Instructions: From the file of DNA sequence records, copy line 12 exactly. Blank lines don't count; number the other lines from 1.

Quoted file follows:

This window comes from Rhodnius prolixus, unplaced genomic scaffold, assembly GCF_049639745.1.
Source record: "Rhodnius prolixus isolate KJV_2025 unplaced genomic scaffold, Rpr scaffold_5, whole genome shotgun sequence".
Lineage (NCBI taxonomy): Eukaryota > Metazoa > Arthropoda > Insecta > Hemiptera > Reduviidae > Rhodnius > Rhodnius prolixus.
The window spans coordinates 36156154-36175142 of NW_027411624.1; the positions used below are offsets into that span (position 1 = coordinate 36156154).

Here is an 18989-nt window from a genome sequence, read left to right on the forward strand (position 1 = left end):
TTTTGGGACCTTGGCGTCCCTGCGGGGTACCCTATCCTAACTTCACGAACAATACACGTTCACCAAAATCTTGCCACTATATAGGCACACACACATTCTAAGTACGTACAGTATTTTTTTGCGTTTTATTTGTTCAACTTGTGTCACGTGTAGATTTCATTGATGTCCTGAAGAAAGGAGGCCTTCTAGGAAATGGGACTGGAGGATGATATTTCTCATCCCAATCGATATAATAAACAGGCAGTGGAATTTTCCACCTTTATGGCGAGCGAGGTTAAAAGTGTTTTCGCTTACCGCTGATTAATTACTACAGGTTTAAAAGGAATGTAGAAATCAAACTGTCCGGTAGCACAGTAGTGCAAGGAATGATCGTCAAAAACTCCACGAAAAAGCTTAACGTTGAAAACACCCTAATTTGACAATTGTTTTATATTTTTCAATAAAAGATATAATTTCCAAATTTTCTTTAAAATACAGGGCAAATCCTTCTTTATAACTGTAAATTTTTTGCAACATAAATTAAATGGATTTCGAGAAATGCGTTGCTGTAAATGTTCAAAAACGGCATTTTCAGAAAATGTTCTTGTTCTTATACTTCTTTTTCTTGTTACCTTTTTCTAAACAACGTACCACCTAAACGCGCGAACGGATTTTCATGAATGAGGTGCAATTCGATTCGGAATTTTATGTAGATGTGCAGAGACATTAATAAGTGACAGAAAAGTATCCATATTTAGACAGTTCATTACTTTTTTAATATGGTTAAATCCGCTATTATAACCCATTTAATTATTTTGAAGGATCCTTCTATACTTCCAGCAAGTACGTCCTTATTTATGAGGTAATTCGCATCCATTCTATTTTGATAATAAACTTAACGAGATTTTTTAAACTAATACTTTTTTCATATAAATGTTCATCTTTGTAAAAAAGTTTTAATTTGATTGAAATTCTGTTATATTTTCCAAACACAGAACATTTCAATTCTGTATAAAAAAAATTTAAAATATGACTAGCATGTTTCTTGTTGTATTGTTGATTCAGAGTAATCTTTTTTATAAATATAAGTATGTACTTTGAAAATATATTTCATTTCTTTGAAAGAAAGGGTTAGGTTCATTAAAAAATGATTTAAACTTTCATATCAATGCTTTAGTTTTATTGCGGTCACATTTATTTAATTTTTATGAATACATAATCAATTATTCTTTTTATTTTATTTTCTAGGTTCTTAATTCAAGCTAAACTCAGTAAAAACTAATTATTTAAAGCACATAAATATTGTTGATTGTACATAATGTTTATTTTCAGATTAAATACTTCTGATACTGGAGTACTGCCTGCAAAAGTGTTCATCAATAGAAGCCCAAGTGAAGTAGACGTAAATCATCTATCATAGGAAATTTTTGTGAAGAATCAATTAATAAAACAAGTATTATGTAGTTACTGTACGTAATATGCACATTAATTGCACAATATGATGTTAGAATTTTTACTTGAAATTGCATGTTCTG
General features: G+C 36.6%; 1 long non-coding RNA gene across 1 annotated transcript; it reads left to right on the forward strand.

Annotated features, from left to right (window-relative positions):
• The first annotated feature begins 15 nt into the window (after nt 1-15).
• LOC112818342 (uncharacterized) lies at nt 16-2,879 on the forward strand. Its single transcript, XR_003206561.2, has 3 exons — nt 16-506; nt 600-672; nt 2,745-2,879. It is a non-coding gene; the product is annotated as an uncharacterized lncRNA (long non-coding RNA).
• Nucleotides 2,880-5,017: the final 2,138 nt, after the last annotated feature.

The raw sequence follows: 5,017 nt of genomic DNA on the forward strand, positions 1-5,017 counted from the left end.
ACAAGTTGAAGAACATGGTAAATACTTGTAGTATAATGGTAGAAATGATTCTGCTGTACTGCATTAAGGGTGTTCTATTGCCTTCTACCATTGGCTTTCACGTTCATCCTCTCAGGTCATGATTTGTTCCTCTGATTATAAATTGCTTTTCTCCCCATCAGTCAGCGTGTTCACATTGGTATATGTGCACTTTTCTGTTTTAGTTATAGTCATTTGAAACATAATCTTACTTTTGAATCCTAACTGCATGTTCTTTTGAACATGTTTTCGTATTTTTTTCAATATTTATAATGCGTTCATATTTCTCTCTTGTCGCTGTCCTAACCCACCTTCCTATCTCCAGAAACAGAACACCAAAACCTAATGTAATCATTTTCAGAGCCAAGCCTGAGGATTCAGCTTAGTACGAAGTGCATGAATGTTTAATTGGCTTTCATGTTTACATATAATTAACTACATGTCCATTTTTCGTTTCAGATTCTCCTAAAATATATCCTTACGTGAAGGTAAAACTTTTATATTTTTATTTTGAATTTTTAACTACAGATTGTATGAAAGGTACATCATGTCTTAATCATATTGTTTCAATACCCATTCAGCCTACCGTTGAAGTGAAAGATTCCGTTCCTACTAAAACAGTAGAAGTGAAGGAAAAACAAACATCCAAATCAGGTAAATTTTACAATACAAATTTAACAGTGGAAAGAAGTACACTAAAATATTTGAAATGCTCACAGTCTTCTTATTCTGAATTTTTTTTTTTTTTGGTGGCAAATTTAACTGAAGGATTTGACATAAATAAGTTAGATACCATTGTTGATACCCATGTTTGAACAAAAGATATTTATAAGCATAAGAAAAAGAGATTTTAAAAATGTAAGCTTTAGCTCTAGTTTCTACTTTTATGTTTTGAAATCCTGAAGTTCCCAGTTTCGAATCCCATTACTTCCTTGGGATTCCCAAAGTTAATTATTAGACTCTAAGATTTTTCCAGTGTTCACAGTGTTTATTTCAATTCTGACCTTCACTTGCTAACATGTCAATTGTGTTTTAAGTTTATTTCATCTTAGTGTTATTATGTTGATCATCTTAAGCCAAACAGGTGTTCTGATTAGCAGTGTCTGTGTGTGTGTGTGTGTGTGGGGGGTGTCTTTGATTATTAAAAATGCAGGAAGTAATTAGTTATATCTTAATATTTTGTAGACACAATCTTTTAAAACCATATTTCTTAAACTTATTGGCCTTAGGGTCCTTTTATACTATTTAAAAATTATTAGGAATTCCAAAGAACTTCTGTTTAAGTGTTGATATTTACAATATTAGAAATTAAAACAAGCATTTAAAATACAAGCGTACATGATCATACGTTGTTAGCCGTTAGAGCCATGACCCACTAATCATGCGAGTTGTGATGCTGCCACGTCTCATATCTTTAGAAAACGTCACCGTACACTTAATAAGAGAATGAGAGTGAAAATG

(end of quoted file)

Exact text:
The raw sequence follows: 5,017 nt of genomic DNA on the forward strand, positions 1-5,017 counted from the left end.